Yesterday, I went to Kaesong in North Korea. I have no evidence that I visited North Korea; no visa, passport stamp, tourist card or photos that you wouldn’t find outside a tourist pamphlet.

I only have insight and words. Eights hours may sound a short time, but to someone who lives in freedom, it’s an oppressively long time.

Kaesong is North Korea’s southern most city, an ancient capital of the once unified Korea. A city full of historic relics; and crumbling buildings. Historically Kaesong was a city for learned scholars, religion and I guess wealth. In an odd way it probably still is compared with other places in North Korea. But to the outsider, it’s a city of worn out buildings, dirt laden paths, bicycles, and an eery quiet. Kaesong has to be the epitomy of a poverty stricken communist country.

The last time I experienced communism on this scale was Yugoslavia (a long time ago). When I went through Kaesong, the images of rural towns in Yugoslavia came flooding back. A patina of sadness, an era of dilapidation, all in the name of paranoic-communism.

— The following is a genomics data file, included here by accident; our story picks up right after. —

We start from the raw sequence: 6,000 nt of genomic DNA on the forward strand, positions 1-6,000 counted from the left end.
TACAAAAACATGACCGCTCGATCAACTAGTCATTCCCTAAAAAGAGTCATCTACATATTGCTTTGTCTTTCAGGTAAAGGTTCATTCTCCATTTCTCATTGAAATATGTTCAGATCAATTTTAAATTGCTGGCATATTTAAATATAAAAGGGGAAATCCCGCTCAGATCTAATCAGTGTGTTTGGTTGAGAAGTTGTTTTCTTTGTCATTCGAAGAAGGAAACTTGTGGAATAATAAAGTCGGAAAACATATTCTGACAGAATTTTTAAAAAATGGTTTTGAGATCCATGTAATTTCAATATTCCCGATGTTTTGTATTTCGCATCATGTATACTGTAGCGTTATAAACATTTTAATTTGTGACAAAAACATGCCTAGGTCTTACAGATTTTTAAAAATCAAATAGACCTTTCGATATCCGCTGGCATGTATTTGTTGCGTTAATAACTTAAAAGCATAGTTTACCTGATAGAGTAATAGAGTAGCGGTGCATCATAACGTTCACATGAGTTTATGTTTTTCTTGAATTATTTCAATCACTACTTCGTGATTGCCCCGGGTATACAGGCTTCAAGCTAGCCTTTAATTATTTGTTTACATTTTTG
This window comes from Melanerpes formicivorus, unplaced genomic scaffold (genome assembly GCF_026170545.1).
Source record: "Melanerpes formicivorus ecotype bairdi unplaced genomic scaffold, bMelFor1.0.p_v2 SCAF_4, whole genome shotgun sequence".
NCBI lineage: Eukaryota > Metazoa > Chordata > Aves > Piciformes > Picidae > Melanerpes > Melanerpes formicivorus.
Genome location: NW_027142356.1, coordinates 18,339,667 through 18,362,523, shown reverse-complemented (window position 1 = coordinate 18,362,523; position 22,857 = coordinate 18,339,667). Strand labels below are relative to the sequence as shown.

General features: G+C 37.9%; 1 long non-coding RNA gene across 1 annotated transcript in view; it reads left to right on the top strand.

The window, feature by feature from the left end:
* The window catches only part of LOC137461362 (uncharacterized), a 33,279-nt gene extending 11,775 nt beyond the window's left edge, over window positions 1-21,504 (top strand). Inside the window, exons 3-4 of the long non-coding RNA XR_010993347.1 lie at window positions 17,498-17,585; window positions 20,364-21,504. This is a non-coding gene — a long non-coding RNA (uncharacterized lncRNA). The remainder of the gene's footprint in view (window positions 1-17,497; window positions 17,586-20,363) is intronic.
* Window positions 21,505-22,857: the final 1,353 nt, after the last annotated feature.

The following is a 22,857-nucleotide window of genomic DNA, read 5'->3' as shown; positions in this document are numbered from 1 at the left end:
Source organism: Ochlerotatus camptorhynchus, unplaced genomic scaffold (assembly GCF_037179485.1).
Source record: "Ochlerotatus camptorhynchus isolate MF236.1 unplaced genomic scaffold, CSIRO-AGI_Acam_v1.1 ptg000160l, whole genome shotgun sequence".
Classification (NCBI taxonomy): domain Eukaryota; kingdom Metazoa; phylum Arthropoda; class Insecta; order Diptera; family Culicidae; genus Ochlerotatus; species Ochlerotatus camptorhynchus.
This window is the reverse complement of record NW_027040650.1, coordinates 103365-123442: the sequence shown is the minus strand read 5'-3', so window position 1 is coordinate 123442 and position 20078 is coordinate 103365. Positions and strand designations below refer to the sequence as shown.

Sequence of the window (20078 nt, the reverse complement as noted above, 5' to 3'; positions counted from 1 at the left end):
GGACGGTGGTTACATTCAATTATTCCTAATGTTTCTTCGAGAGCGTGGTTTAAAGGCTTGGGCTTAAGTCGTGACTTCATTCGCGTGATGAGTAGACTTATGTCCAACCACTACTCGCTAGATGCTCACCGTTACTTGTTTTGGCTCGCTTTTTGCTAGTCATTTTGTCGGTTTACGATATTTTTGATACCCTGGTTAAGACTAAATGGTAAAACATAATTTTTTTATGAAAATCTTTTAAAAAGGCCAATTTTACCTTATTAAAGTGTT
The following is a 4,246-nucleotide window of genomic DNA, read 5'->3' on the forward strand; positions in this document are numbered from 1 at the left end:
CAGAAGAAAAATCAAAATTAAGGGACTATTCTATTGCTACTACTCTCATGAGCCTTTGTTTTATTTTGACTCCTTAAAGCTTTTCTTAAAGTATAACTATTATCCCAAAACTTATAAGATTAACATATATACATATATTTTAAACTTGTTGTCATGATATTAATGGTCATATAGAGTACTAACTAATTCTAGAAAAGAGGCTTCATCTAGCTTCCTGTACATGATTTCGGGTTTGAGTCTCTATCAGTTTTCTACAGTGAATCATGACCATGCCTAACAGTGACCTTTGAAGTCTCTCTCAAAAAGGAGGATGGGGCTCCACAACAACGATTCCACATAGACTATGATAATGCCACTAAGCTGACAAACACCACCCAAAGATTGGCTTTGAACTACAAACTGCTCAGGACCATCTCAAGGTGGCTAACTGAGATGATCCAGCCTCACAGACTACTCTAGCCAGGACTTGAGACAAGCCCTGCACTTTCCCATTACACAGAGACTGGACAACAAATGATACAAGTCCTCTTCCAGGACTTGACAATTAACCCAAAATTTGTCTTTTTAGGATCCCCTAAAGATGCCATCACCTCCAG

Kaesong has potential

Surrounding the town there is beauty, peaceful, non-industrial, smogfree beauty. The small mountains and rocky outcrops are smothered in forest, which I could picture as being gloriously colourful in autumn, and lush in summer.

There are also waterfalls and mountain paths that have potential, that is, if the country opened up. Being on a strictly controlled (escorted) tour group from South Korea, I was taken to one of the region’s famous waterfalls -Bakyeon.

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  • Cate Dowman

    Like many people I'm an amateur discoverer, explorer, a person with an appetite for travel and good coffee. I've spent some tim…

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